Another woman that I know who is now an account executive shared with me about a month ago that she used to work for the same company decades ago, and while she was completing her MBA she shared some ideas she had with upper management but felt ignored and dismissed because she was a sales associate. 

In my own experience I have become friends with some of the most educated, articulate, experienced employees. When I was a full time sales associate at MAC I worked with a staff where about 85% had at least a bachelors degree. My peers came from all walks of life and had degrees in everything from education to chemistry and electrical engineering. So here is the big question. Why In the hell do companies ignore the larger talent on their sales floors? The answer is ego, pride, laziness, ignorance, fear, sexism, and in some cases where applicable racism.

The same way my friends who work for the government complain about having to fight for a seat at the table is the same way folks in retail have to. Unfortunately retail companies do not have an open door policy like Facebook where any employee can walk into the COO’s office to provide a solution to a problem or suggestion for how to make the company better. Retail also does not operate like our US government where you can go from being a real estate tycoon and reality television star to the president of the United States either! 

Instead the same executives are recycled from one company to another and typically when they land at a new company, they implement the same ideas , protocols, and procedures they shared with the last company they worked for. If you happen to have worked for several brands that one of these recycled execs came from, you might be able to predict what they do because you have experienced it so many times!  Another thing that I notice is that instead of promoting people from the retail side into the corporate side, companies hire recent college grads with little no experience in any field especially as it relates to the cosmetics industry. I have witnessed this first hand many times than I can count.  When I have come face to face with these folks I limit my conversation because I always end up talking over their heads because of the information disconnect.

On the exciting side of things, there are new cosmetic companies popping up everywhere that are started by ex retail workers who once did not have a voice! These companies are creating niche brands selling everything from skincare and fragrance to liquid lipsticks and eyeshadow palettes, and they are literally giving these old companies a run for their money honey!!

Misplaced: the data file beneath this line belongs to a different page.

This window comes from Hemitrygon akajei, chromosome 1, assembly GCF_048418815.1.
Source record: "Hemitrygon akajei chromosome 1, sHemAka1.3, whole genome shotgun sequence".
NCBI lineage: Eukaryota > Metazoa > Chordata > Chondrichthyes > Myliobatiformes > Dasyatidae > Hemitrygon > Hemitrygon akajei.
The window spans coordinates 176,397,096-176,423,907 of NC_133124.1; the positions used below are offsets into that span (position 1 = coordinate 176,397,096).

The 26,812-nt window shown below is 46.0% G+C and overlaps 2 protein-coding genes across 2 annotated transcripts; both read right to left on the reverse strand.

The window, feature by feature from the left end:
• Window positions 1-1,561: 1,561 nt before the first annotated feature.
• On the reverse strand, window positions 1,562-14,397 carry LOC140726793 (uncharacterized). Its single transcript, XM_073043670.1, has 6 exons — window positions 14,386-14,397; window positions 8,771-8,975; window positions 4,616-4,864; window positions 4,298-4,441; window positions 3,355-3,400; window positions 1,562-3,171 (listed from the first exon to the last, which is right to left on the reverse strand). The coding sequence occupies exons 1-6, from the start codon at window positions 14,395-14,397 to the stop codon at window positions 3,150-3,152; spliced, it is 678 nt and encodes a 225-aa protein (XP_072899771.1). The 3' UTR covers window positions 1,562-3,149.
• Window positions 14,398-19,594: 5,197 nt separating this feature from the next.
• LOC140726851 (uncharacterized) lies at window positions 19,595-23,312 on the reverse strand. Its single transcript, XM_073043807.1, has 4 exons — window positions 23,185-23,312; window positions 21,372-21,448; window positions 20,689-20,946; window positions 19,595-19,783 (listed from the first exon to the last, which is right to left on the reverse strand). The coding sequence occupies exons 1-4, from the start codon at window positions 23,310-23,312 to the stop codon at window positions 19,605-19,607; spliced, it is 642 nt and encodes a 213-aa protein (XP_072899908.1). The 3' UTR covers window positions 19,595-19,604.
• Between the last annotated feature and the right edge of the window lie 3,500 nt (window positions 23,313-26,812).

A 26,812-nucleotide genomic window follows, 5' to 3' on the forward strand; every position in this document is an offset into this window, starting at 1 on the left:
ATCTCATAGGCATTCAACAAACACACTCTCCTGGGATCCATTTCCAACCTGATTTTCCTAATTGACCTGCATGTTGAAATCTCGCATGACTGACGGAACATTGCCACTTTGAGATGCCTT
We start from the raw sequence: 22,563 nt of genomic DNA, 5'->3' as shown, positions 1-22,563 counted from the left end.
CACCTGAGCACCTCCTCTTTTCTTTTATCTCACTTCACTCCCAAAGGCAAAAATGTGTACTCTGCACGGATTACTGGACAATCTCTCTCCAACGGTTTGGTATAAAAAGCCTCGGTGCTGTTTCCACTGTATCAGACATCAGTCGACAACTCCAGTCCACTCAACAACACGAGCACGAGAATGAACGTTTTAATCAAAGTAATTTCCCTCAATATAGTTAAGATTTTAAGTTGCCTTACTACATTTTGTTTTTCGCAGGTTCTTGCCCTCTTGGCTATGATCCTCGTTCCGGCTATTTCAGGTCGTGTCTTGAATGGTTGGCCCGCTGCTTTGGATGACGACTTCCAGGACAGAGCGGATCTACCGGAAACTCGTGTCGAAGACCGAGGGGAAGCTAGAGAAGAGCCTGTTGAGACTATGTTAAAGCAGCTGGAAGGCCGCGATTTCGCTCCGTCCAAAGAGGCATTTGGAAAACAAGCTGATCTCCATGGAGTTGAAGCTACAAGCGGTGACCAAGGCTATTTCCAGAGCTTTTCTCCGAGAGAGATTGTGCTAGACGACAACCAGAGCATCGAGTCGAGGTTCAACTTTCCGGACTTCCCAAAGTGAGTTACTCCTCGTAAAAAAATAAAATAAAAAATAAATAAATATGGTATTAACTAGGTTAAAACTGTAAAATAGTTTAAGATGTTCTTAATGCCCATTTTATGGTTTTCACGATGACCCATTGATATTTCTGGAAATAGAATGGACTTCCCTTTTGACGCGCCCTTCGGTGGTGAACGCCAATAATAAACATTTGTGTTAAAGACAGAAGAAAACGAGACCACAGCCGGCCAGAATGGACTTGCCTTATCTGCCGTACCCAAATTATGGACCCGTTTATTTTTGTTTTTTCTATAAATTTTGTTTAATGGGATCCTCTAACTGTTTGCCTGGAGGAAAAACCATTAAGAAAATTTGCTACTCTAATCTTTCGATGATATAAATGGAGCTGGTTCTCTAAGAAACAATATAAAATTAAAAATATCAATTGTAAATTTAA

Anastasia of Beverly Hills has grown from waxing eyebrows and selling products for brows only to a full blown cosmetics company complete with categories for every part of the face! Their social media following is insane, and they have every influencer eating out of their finger tips! The most amazing thing is that the creator of the company credits her young daughter for all of the expansions! 

Melt cosmetics, another company started by two ex MAC employees has also done extremely well. Dana Bomar and Lora Arellano started with shocking matte lipstick shades and eventually expanded to cool looking uber pigmented eyeshadow palettes and are killing the game right now! Of course it did not hurt that one of them was one of Rihanna’s makeup artists, but they have still managed to create an amazing social media following and a cool cosmetic brand.

I could go on and on, but I would rather stop here and address some elephants in the big room of cosmetics execs. The millenials have come along with the internet and social media and changed everything that we thought we knew about everything. For many cosmetic executives that are in the baby boomer generation, those realities must be scary. Instead of holding on to old ideologies and slowing the progress of the companies these execs work for, my advice would be to accept and embrace the changes, and to go out and find people in your companies who have the work ethic (retail workers are some of the hardest working people in the world),experience, educational background, passion for the business, and let them work!! If these companies don’t switch things up, these young driven fearless folks will continue to eat them for breakfast!

Fifty Shades of Brown; Why I Think Bobbi Brown Left Her Namesake Brand

About a month ago I read that makeup artist and brand owner Bobbi Brown was leaving her namesake brand!! While that news shocked the beauty industry, I knew that it was only a matter of time. 

When I first started doing makeup professionally, one of my peers would take me to all the different beauty counters and show me what she loved about each brand. We would touch each brands powders, and foundation formulas, and she would give me the rundown on each brands aesthetic, their targeted demographic, shade range, quality of shadows and brushes, etc… Whenever we would get to the Bobbi Brown counter she would seem to mutate into a “Bobbi Bot”! Her eyes would become glossy and all of a sudden she would become possessed!! All of her sentences would begin with “Bobbi says…”, and I would be looking at her wondering where my friend went.  I soon came to realize that all of the artists I encountered who worked for Bobbi Brown were all the same in that they were “Bobbi Bots” who only spoke the gospel of Bobbi Brown! Eleven years later, I respect and dare I say miss those “Bobbi bots.” They were extremely loyal to the brand, well trained on products and makeup application and Bobbi’s aesthetic, and were able to make all of their clients drink koolaid from the fountain of Bobbi Brown!  In this day and age of social media, all of those things I just mentioned are still the key ingredients to make and maintain a successful brand.